Among many concerns associated with filing bankruptcy, one that stands out is the concern that your credit rating will be ruined. Surprisingly, any damage done to your credit score isn’t as bad as you might expect. In the long run, getting a credit score that is high enough to obtain new credit with competitive rates isn’t impossible at all. In fact, it can be done with a little effort.
The reason that your score is not likely to suffer that much is because most people are struggling with debt that is creating a low score already. According to the experts at the credit reporting agency Experian, in every instance, consumers already have problems with debt repayments that include high balances, late payments, collection accounts and charged off accounts on their credit reports. Considering this, some consumers may see a slight rise in their credit scores after filing a bankruptcy. The reason for this is that your credit account balances are wiped clean after you declare bankruptcy. High balances are removed along with late payments or records of unpaid debts. The accounts included in the bankruptcy will be marked as a bankruptcy or included in bankruptcy. You aren’t likely to see a big jump directly after filing bankruptcy, but if you have been just trying to get by, your score isn’t like to fall much further.
Over the long term, a bankruptcy may help your credit rating. Here’s why: When credit scores are calculated, the formulas that are developed are structured to evaluate someone’s credit as compared with that of people in similar positions. In order to do that, groups are divided into 10 groups using what credit evaluation experts call score cards. It then ranks each group based on others among the group. One of the score cards is known as bankruptcy filers. After filing bankruptcy your score will be determined using the basis of how you compared with others who filed bankruptcy. Your credit report is not compared with others who have perfect credit. This results in several categories of scores among people who file bankruptcy. In that group, some people will have good credit scores, some will have bad scores and some will have scores that fall in between. You won’t have the ability to boost your credit score to 850 as long as the bankruptcy stays on your credit report, but if you manage the credit after you file, a score of 700 is not impossible.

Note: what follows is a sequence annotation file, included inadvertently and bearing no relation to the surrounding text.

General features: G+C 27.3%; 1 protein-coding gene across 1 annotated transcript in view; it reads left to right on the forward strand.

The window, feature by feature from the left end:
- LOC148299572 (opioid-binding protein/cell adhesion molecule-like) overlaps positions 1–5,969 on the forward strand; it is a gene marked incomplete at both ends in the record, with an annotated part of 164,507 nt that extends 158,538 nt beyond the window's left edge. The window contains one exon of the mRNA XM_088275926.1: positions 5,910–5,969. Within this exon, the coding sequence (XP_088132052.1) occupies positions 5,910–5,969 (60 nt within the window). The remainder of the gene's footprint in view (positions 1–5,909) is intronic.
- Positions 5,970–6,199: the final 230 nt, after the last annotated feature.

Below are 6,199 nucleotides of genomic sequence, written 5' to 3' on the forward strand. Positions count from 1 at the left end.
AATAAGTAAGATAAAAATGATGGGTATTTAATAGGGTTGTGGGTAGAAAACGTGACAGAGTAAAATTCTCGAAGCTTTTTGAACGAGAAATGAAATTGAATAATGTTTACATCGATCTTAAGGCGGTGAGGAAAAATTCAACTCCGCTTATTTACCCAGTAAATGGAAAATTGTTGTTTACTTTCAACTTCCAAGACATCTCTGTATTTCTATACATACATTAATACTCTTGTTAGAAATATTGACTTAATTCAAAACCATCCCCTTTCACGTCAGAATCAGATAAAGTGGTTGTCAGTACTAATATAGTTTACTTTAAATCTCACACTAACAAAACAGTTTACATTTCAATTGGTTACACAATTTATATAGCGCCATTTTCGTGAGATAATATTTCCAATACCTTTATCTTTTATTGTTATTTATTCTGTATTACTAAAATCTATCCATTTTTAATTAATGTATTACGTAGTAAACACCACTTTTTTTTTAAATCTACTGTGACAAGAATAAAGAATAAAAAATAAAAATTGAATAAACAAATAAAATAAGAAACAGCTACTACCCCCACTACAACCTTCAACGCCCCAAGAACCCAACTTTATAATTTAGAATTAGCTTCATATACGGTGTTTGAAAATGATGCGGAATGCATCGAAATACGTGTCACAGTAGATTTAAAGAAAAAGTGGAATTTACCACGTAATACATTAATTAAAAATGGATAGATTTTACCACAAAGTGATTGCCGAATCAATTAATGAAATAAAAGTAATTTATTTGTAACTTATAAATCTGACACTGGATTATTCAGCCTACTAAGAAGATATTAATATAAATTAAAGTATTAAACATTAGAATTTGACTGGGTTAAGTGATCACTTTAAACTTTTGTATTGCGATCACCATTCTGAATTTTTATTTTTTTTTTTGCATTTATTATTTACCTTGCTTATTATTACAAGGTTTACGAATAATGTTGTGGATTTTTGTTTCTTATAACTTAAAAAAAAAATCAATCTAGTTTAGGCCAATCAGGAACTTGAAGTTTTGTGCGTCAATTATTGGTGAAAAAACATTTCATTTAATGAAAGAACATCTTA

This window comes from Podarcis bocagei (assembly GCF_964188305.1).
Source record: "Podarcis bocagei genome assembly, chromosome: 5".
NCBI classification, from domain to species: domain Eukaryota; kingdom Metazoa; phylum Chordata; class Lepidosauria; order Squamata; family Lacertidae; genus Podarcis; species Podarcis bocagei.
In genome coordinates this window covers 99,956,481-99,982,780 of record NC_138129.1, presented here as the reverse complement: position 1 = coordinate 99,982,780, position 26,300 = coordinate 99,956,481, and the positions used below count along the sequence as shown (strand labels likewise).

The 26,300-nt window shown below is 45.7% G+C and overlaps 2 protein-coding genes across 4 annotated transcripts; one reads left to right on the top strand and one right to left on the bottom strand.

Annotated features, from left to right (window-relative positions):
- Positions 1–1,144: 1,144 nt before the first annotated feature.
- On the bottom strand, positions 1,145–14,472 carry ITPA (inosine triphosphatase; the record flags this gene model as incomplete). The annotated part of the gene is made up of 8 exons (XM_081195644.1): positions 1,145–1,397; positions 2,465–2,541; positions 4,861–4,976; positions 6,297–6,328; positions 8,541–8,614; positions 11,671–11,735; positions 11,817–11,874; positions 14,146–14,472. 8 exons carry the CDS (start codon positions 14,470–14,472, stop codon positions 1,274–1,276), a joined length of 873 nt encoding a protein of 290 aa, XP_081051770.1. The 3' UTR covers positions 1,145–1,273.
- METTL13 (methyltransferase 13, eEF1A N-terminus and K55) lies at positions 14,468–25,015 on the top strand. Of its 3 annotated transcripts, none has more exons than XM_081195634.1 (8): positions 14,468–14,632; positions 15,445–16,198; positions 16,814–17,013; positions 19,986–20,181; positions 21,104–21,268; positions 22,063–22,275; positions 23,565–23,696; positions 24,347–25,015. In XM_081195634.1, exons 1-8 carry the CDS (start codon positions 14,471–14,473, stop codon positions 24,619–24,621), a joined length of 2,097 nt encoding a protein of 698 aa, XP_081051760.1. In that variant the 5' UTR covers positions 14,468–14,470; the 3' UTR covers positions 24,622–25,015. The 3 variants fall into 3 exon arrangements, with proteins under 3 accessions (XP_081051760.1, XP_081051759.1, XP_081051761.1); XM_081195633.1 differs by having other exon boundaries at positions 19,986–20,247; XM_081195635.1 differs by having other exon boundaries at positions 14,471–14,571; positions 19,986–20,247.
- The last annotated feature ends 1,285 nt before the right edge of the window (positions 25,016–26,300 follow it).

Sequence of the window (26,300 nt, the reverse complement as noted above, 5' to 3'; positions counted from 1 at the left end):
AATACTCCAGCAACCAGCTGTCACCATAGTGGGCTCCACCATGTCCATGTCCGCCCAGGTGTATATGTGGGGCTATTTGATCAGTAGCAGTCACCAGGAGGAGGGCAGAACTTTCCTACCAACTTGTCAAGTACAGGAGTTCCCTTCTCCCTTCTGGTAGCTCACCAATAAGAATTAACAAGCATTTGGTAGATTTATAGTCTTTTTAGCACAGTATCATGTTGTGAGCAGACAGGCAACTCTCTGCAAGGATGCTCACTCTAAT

If you want to boost your credit score as soon as possible after declaring bankruptcy, make sure all the credit accounts you included in the bankruptcy are marked as bankruptcy, and that they show a zero balance on your credit report. The next step is to recover from the current bad credit score. If you cannot get approved for an unsecured credit card, get a secured credit card. With secured credit, you make a deposit with the credit card company that acts as your credit limit. Each month the account will show as timely, since you cannot go over the balance that you deposit into your secure credit card account. Usually, after approximately a year to 18 months of timely payments on your secure credit card account, you will be able to get an unsecured credit card.
Another thing you can do to improve your credit score is to get a car loan. Directly after your bankruptcy, most banks will turn you down for a conventional car loan; however, car dealership creditors can be more forgiving or lenient than conventional banks are. Although the interest rates may be higher, most people who have filed bankruptcy can get credit from a car dealership just a few months after a bankruptcy. Our firm works with a car dealer (Weiss Toyota) in St. Louis whose financing partner (Prestige Financial) specializes in loans for people in bankruptcy.
Considering all of the information, filing for bankruptcy doesn’t have to be the death of your ability to secure future credit. Your credit future will depend on how well you tend to the credit you have after filing a bankruptcy. In a matter of 12 to 18 months, your credit score can be good if you make the right moves.
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